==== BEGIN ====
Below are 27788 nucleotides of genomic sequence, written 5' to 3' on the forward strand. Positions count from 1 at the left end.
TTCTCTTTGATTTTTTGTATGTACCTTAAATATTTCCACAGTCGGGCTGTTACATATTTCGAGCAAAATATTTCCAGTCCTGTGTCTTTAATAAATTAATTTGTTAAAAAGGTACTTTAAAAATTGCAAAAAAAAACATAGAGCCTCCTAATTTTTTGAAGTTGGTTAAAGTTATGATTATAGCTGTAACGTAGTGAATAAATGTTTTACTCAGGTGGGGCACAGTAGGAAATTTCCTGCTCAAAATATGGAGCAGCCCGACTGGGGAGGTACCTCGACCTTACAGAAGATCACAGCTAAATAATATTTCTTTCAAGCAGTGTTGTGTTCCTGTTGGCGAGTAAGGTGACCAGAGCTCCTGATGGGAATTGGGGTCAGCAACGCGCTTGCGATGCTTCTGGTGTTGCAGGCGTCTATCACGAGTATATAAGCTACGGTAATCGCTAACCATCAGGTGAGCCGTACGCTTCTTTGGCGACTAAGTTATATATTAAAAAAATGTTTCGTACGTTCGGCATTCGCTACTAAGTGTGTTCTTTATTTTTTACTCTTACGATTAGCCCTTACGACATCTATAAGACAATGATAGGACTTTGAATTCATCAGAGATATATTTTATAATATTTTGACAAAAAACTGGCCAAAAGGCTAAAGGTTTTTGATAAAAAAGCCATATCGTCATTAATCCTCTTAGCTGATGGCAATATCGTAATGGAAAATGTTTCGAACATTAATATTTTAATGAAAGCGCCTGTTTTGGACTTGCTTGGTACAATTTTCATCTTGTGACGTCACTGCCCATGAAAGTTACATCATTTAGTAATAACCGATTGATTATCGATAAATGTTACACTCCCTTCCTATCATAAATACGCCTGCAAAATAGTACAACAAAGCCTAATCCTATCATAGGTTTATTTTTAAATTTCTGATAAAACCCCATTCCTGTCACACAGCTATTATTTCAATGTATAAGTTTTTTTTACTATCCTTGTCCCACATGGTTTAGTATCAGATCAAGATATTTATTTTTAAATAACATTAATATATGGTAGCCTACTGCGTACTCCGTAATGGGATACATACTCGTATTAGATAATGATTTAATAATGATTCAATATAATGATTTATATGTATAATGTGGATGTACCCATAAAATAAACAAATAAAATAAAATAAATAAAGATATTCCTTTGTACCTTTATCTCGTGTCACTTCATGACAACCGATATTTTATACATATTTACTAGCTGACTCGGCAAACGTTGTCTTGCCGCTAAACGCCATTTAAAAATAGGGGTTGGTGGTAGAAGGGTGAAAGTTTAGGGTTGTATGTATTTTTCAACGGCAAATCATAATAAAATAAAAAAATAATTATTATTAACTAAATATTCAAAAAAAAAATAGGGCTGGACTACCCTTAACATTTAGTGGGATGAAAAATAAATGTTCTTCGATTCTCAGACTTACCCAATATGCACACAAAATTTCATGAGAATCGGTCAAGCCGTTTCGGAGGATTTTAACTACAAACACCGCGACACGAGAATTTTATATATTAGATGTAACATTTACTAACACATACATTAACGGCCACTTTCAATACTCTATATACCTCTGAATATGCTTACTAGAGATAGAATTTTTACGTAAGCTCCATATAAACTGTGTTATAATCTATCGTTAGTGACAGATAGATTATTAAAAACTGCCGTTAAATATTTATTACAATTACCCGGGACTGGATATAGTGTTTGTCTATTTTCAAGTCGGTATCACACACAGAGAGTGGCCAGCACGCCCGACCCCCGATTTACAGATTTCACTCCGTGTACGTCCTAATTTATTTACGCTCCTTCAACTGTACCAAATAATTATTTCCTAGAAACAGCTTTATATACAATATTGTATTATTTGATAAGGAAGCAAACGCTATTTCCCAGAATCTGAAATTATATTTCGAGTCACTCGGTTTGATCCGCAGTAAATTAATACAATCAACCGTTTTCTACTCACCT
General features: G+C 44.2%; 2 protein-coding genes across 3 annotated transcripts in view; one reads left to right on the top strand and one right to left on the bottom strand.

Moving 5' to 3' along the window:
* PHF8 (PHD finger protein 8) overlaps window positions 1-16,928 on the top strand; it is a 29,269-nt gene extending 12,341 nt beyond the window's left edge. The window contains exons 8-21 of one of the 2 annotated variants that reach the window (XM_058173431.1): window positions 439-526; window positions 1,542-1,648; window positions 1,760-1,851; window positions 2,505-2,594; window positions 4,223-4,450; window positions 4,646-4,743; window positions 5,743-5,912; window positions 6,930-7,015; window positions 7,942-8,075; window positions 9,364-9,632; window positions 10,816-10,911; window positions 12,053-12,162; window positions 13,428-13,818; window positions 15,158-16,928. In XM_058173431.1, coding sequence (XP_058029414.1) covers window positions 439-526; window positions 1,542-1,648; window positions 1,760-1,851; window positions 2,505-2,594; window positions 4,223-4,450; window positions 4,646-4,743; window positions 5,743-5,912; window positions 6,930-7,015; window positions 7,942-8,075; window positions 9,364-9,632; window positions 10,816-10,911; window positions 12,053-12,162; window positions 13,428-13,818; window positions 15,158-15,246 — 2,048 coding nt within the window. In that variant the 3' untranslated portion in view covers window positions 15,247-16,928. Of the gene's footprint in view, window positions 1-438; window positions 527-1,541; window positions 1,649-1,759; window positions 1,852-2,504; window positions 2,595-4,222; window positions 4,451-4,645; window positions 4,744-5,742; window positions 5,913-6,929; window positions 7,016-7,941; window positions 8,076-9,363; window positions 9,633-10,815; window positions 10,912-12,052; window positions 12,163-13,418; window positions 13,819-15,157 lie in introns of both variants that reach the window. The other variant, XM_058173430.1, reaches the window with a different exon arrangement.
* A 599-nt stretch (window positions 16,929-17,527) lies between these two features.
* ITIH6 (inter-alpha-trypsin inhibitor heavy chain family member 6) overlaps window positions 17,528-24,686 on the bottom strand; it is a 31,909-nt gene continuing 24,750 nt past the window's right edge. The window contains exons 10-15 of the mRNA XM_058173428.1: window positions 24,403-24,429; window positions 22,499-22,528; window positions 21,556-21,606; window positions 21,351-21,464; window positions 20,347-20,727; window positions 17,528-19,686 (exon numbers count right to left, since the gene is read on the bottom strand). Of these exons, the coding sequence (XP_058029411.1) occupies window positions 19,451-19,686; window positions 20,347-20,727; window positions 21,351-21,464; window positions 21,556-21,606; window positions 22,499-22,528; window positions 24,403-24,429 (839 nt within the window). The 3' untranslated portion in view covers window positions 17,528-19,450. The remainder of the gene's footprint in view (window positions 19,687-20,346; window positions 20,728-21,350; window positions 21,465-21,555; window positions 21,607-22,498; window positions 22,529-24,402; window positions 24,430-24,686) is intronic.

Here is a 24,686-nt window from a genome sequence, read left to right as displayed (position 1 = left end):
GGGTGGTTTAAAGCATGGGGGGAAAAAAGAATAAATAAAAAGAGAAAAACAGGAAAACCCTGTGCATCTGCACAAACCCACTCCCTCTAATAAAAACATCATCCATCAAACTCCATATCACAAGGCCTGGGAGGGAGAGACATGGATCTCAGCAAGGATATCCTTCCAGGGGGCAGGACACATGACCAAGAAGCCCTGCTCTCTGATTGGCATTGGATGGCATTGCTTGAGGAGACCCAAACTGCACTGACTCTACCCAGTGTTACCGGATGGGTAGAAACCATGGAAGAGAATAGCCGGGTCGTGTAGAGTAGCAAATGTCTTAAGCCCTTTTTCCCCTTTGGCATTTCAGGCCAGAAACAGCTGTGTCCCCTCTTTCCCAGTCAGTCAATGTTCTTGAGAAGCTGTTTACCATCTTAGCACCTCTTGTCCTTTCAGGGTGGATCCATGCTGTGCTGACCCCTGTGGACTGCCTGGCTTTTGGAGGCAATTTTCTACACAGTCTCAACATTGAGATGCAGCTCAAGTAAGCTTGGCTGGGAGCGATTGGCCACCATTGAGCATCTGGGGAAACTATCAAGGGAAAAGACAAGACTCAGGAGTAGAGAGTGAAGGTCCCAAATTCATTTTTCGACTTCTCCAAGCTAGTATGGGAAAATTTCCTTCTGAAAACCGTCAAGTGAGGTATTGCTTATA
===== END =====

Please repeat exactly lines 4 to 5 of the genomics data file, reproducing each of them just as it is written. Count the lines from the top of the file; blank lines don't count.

Moving 5' to 3' along the window:
* PHF8 (PHD finger protein 8) overlaps window positions 1-16,928 on the top strand; it is a 29,269-nt gene extending 12,341 nt beyond the window's left edge. The window contains exons 8-21 of one of the 2 annotated variants that reach the window (XM_058173431.1): window positions 439-526; window positions 1,542-1,648; window positions 1,760-1,851; window positions 2,505-2,594; window positions 4,223-4,450; window positions 4,646-4,743; window positions 5,743-5,912; window positions 6,930-7,015; window positions 7,942-8,075; window positions 9,364-9,632; window positions 10,816-10,911; window positions 12,053-12,162; window positions 13,428-13,818; window positions 15,158-16,928. In XM_058173431.1, coding sequence (XP_058029414.1) covers window positions 439-526; window positions 1,542-1,648; window positions 1,760-1,851; window positions 2,505-2,594; window positions 4,223-4,450; window positions 4,646-4,743; window positions 5,743-5,912; window positions 6,930-7,015; window positions 7,942-8,075; window positions 9,364-9,632; window positions 10,816-10,911; window positions 12,053-12,162; window positions 13,428-13,818; window positions 15,158-15,246 — 2,048 coding nt within the window. In that variant the 3' untranslated portion in view covers window positions 15,247-16,928. Of the gene's footprint in view, window positions 1-438; window positions 527-1,541; window positions 1,649-1,759; window positions 1,852-2,504; window positions 2,595-4,222; window positions 4,451-4,645; window positions 4,744-5,742; window positions 5,913-6,929; window positions 7,016-7,941; window positions 8,076-9,363; window positions 9,633-10,815; window positions 10,912-12,052; window positions 12,163-13,418; window positions 13,819-15,157 lie in introns of both variants that reach the window. The other variant, XM_058173430.1, reaches the window with a different exon arrangement.